I started with @user292677's idea, and refined it to solve my problem:
- Create the new-repo in github.
- cd to your local copy of the old repo you want to extract from, which is set up to track the new-project branch that will become the new-repo's master.
$ git push https://github.com/accountname/new-repo.git +new-project:master
Step 3. uses the recommended https protocol. Alternatively if you have ssh keys set up you can do:
$ git push email@example.com:accountname/new-repo +new-project:master
The new Github repo is finished. The result is;
- a new Github repository named new-repo,
master corresponds to the old repo's new-project, with
- all history preserved.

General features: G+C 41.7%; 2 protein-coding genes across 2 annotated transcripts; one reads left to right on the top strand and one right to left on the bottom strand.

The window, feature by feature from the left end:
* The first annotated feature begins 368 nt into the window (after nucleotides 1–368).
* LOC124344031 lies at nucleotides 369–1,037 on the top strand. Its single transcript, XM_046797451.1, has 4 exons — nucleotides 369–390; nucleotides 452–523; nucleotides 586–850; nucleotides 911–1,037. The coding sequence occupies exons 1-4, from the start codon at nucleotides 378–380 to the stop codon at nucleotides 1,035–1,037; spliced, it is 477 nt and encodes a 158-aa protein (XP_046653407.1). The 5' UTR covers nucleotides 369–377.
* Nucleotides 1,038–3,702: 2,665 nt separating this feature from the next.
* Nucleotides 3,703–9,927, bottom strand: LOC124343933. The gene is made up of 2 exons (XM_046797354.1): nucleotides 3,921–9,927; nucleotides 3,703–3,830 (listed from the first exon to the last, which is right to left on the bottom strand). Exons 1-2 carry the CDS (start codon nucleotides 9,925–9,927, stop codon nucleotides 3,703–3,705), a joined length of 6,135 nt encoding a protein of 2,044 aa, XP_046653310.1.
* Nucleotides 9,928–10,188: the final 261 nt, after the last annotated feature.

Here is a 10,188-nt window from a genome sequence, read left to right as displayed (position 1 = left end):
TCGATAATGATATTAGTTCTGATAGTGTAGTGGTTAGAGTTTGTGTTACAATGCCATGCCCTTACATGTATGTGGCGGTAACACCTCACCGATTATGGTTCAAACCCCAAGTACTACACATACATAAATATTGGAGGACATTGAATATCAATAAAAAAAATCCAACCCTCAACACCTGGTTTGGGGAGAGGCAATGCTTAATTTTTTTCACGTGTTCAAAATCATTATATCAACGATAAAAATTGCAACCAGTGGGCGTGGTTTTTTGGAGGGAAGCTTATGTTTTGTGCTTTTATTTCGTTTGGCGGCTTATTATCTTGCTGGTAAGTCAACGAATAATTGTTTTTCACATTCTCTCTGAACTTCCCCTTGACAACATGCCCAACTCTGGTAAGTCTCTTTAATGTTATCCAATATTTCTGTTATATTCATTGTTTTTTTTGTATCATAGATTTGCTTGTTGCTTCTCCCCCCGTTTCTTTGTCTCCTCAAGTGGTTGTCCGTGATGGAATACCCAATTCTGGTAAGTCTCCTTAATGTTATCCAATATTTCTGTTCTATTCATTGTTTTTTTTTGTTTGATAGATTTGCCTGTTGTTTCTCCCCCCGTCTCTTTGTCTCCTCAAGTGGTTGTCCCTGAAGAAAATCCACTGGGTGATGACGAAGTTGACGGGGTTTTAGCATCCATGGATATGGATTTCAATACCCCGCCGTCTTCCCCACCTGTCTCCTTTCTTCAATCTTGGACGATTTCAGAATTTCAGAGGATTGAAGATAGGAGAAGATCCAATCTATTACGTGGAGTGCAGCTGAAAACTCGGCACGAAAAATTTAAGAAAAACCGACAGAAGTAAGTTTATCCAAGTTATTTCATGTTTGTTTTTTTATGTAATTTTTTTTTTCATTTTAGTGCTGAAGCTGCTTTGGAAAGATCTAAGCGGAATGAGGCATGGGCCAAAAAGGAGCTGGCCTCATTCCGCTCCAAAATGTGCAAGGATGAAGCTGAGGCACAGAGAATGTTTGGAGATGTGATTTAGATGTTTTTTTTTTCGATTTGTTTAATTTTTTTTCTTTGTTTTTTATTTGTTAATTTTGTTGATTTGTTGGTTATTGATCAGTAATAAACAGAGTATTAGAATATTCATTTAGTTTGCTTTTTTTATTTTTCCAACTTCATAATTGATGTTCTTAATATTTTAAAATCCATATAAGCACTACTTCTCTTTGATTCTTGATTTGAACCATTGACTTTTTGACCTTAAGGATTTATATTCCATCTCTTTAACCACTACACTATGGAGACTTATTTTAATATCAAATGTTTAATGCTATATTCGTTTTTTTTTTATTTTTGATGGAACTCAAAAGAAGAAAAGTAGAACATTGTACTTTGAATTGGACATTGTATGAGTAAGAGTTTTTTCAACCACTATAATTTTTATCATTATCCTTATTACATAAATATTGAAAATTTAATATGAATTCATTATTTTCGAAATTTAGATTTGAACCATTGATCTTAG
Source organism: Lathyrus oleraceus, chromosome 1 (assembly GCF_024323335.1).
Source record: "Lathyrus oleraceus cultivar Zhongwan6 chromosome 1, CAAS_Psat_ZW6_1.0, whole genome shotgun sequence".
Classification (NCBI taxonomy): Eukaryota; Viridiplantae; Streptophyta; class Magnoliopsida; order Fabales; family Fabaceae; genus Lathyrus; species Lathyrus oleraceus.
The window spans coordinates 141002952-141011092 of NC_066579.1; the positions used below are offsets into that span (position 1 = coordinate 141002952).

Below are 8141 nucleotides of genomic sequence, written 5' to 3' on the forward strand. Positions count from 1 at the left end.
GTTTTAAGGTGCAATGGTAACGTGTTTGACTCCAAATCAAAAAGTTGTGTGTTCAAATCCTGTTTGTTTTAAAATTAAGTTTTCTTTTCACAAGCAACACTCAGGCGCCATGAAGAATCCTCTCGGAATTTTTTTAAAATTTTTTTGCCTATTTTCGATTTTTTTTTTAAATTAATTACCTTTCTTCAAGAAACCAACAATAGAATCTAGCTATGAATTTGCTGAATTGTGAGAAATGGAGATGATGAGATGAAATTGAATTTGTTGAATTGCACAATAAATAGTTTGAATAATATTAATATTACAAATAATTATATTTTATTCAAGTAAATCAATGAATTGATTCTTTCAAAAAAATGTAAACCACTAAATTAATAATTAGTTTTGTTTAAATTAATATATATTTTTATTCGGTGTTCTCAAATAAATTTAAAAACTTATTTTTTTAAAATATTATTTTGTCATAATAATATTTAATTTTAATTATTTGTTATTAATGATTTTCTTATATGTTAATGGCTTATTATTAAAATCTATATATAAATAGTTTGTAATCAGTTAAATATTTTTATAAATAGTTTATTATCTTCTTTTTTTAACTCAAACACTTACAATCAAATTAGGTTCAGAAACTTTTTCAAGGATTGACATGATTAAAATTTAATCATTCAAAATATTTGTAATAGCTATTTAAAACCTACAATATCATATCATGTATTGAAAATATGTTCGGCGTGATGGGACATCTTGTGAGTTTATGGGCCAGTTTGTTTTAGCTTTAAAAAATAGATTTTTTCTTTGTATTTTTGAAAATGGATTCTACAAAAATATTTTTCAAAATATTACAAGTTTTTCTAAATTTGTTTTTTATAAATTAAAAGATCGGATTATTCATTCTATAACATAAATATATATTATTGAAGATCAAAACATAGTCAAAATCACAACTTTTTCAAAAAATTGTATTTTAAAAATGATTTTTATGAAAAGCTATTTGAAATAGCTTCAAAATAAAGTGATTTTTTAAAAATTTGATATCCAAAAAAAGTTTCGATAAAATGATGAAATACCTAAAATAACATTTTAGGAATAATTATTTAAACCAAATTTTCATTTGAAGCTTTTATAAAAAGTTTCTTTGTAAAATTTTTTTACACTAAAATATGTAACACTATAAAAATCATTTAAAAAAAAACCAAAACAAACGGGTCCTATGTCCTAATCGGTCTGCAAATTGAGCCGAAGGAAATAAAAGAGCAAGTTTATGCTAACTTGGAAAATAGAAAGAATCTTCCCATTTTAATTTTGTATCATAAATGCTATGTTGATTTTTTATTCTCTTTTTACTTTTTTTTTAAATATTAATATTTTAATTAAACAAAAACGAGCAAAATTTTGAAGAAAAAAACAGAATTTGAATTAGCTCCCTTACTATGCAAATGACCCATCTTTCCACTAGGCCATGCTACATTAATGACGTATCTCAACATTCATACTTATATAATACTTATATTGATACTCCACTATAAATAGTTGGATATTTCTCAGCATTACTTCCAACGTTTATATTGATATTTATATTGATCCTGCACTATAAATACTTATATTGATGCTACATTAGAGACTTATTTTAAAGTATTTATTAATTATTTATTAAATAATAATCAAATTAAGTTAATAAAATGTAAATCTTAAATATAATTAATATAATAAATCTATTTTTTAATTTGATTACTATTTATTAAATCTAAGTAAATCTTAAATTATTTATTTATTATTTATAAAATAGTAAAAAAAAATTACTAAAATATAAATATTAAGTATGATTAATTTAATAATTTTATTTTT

In fact, I found that by using this method, I could create the new repo with a hand-picked selection of branches, renamed as I wanted:
$ git push firstname.lastname@example.org:accountname/new_repo +new-project:master +site3a:rails3
The result is that the pre-existing site3a branch is now also moved to the new repo and will appear as rails3. This works really well: the network diagram shows the new master and rails3 with full history and in their correct relationship to each other.
Update 2013-12-07: Used this with another project, and verified that this recipe still works.
Update 2018-01-11: Updated step 3. to use GitHub recommendation for https protocol. Recipe still works.